Justice Saudi Style; It Could Happen Here

Every time I read one of these stories, about the application of Islamic justice, it disturbs me. The latest, but by no means most horrific recent story is about an Egyptian doctor who was recently found guilty of malpractice by a Saudi court.

As reported by the Boston Herald:

Raouf Amin el-Arabi, a doctor who has been serving the Saudi royal family for about 20 years, was convicted last year of giving a patient the wrong medication. Egyptian newspapers reported that he was accused of driving a Saudi princess “to addiction.”

He initially was sentenced to seven years in prison and 700 lashes, but when he appealed two months ago, the judge not only upheld the conviction, but more than doubled the penalty to 15 years in prison and 1,500 lashes…

The Saudi government has refrained from comment but Egyptian newspapers report that el-Arabi was treating a female member of the royal family when he was accused of “driving a patient to addiction.” The newspapers identified the princess as one of the wives of Abdullah’s nephews.

We will probably never know the real story behind this case, because the Saudi authorities will keep a lid on the truth, and it is likely the doctor will not survive the lashings that are apparently being meted out 70 at a time, once a week while he is imprisoned. What ever the transgression was that doctor Arabi is being punished for, the punishment is archaic and barbarous. But it is the law in Saudi Arabia, where the country’s constitution is the Qur’an. Under Islamic law in Saudi Arabia legal penalties are meted out as capital punishment or corporal punishment, including amputations of hands and feet for certain crimes such as murder, robbery, rape, drug smuggling, homosexual activity, and adultery. The courts may impose less severe punishments, such as floggings, for less serious crimes against public morality such as drunkenness. Murder, accidental death and bodily harm are open to punishment from the victim’s family. Retribution may be sought in kind or through blood money. The blood money payable for a woman’s accidental death is half as much as that for a man.

Islamic justice like that which we see in Saudi Arabia is also applied in other nations that have embraced fundamentalist Islamic beliefs, not just in a spiritual or religious sense, but as the foundation of their social and governmental organization. But not to single out believers in Islam, the same could be said of other national groups that believe their entire life is dictated by religious doctrine, including Christian fundamentalists in this country.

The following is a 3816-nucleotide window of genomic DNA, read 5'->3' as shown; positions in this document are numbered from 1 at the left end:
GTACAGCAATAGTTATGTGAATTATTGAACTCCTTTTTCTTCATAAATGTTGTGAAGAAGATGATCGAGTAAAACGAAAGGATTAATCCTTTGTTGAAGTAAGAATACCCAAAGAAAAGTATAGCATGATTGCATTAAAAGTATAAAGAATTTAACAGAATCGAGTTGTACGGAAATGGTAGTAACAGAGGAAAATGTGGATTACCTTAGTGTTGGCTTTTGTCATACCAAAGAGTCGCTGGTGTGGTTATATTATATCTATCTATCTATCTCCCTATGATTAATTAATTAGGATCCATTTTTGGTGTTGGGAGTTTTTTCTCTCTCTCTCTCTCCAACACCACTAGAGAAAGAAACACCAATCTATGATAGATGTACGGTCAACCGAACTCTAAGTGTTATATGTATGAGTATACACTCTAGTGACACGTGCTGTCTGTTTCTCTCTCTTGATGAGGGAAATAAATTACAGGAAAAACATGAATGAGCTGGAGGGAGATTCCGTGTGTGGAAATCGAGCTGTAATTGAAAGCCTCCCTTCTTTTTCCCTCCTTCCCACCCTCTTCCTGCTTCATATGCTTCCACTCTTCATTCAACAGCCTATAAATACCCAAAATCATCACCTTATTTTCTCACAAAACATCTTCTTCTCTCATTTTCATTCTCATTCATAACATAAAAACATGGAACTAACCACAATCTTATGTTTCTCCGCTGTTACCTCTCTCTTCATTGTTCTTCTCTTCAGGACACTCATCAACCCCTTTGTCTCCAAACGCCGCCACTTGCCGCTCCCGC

My issue, however, is not with religious believers, I have a live and let live attitude about people with other beliefs. Do no harm to another living being, do not impinge on the rights of another human being, and believe what ever you want, just don’t expect me to accept your beliefs. The problem though, is when poor or uneducated or naive people are manipulated by religious or governmental leaders in to becoming fanatics. Fanatics that have no tolerance for any human being that does not conform to their narrow beliefs, fanatics that believe that non-believers do not deserve to exist.

So this is what really scares me, the thought that a group of religious fanatics, for example say Christian Conservatives, infiltrated a political party here in the United States, and through the elective process attained positions of responsibility in our national government, how much damage could they do to our way of life, would I even coninue to exist under such a regime? It seemed, for a while there, we were coming awfully close to losing our liberty, what with the loss of constitutional protections delivered to us by the Bush administration, and the enthusiastic embrace by the conservative base of the fear mongering presidential ticket that was tainted by a religious fanatic.

We seem to have dodged a bullet in this election, but folks, the fanatics have not disappeared, they are just regrouping. We have to be ever vigilant, we should never take the freedom and human rights that we have attained for granted, we fought for them and we will always have to fight for them. We must never abandon the basic tenant of clear separation of church and state.

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